The History’s Mysteries series are fun activities that engages students, and is even enjoyable for the teacher. Throughout the activities, students must do a different kind of thinking. They must think like a criminalist to solve “the crime of the times.” Students are presented with a case file that contains a crime scene, police report, and detective notes. The goal is for your students to examine and analyze the evidence to solve the mystery. They go through a step-by-step process of gathering information, analyzing photographs, and reading case files to figure out what happened during that historical time period. This is a unique series because it gives students the opportunity to think and do the work of a criminalist, a profession that may spark their interest and enlighten a career path.
Debating the Documents
The activities in Debating the Documents are rich is developing many student skills: analyzing, debating, writing, which, in turn, fosters critical thinking. First, students must analyze sets of primary sources, examining photographs, close-read documents, or both. Then, they must decide which set of sources would be most useful to a historian studying that time period. But, students are not done with this activity just yet. They must justify why they chose a particular set, which can be difficult because both sets could be useful. Students need to be able to back up their choices, and really think about the value of primary sources.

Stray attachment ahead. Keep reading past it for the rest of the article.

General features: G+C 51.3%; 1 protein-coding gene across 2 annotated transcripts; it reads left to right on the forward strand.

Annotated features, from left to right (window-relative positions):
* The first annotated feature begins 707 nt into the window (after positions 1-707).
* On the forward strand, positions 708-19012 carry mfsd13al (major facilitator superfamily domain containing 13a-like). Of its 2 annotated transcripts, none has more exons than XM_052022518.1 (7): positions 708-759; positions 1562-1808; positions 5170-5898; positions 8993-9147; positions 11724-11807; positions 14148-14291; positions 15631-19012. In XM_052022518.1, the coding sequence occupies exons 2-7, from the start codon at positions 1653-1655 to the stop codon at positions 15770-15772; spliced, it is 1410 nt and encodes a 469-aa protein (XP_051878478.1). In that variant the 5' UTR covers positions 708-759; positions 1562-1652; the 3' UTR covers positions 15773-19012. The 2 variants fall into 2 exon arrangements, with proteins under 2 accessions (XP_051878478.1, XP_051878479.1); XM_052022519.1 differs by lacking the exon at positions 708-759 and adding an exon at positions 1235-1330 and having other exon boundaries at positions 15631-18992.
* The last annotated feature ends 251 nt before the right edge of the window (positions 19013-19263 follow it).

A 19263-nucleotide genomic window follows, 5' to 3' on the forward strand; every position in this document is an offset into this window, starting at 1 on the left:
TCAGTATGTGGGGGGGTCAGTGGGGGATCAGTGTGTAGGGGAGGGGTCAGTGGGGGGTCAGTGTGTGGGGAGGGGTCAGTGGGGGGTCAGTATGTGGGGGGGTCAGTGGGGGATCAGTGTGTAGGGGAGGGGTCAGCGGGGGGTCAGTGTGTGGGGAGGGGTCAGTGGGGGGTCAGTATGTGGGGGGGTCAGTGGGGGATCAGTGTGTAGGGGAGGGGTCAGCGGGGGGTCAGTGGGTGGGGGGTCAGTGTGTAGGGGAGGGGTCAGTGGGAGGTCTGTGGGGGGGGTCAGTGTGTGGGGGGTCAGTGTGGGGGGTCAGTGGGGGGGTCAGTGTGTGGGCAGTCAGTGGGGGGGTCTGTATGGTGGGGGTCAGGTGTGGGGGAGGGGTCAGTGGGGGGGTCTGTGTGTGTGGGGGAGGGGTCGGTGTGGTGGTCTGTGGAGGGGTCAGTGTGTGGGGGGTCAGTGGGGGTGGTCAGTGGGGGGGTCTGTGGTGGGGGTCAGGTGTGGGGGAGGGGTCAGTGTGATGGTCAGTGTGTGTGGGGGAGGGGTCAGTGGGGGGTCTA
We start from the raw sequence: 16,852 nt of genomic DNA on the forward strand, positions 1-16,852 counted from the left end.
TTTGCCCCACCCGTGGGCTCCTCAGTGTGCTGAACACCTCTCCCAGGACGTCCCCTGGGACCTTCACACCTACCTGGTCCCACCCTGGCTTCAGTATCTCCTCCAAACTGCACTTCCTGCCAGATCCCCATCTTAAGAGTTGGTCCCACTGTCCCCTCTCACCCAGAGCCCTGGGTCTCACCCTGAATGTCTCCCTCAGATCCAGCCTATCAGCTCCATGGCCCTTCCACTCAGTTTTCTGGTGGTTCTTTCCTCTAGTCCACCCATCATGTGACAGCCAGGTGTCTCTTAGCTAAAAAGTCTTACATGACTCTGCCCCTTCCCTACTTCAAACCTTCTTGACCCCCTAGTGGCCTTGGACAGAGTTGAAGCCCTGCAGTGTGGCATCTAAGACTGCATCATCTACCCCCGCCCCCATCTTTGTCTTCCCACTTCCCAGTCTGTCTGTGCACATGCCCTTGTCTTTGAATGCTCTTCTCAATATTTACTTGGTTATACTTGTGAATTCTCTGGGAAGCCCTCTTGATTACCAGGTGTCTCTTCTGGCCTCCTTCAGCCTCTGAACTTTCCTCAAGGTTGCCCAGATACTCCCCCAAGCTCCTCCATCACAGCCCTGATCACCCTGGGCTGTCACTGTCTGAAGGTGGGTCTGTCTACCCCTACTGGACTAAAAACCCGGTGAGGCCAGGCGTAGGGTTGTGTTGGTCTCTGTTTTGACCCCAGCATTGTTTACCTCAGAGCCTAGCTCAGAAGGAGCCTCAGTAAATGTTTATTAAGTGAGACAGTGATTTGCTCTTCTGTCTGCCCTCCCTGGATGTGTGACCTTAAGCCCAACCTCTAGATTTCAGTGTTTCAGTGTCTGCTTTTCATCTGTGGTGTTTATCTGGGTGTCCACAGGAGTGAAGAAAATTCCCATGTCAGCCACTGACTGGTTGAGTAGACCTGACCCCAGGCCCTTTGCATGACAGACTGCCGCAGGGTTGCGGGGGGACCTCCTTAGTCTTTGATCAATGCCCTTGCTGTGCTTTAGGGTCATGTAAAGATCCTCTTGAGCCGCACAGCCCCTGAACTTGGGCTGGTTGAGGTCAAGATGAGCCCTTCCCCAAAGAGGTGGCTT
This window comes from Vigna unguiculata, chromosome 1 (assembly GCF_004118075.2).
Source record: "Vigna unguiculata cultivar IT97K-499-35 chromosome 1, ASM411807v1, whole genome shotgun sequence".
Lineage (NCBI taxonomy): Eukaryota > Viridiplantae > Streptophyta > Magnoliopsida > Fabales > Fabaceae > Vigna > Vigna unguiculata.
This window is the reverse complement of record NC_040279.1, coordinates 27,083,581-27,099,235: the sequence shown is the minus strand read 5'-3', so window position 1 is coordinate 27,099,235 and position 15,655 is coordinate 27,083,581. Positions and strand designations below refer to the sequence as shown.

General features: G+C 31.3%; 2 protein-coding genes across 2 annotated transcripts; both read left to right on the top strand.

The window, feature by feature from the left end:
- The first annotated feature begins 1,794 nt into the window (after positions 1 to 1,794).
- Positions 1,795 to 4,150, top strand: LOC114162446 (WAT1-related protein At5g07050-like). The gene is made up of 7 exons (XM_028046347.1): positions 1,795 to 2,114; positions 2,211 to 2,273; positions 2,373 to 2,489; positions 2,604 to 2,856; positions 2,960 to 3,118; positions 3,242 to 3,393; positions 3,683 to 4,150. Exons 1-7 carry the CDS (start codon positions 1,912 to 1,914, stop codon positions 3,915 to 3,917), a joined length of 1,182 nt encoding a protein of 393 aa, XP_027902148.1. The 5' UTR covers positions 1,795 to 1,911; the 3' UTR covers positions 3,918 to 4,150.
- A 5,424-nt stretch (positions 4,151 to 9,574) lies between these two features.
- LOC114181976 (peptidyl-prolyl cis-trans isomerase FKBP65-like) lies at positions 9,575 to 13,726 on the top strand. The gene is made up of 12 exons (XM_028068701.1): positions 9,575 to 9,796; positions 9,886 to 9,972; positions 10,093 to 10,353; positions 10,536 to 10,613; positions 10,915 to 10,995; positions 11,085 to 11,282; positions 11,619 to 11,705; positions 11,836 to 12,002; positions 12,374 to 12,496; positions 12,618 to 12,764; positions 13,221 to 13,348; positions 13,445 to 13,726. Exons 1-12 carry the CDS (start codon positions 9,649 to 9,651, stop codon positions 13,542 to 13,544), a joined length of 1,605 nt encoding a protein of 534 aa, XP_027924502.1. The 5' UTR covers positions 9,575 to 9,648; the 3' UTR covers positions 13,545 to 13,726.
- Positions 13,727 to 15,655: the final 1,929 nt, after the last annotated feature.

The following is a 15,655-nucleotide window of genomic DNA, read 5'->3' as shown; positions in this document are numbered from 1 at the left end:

Conquering Close Reading
Conquering Close Reading is great series to help students apply critical thinking skills and analyze what they read. The activities are intended to be used with Joy Hakim’s Freedom: A History of US; however, they are just as beneficial as stand-alone assignments. In each activity, there is a snippet of reading, followed by several close reading strategies to help students dig deeper into the text. Strategies include: “wrecking the text,” “read with a pencil,” and citing evidence, just to name a few.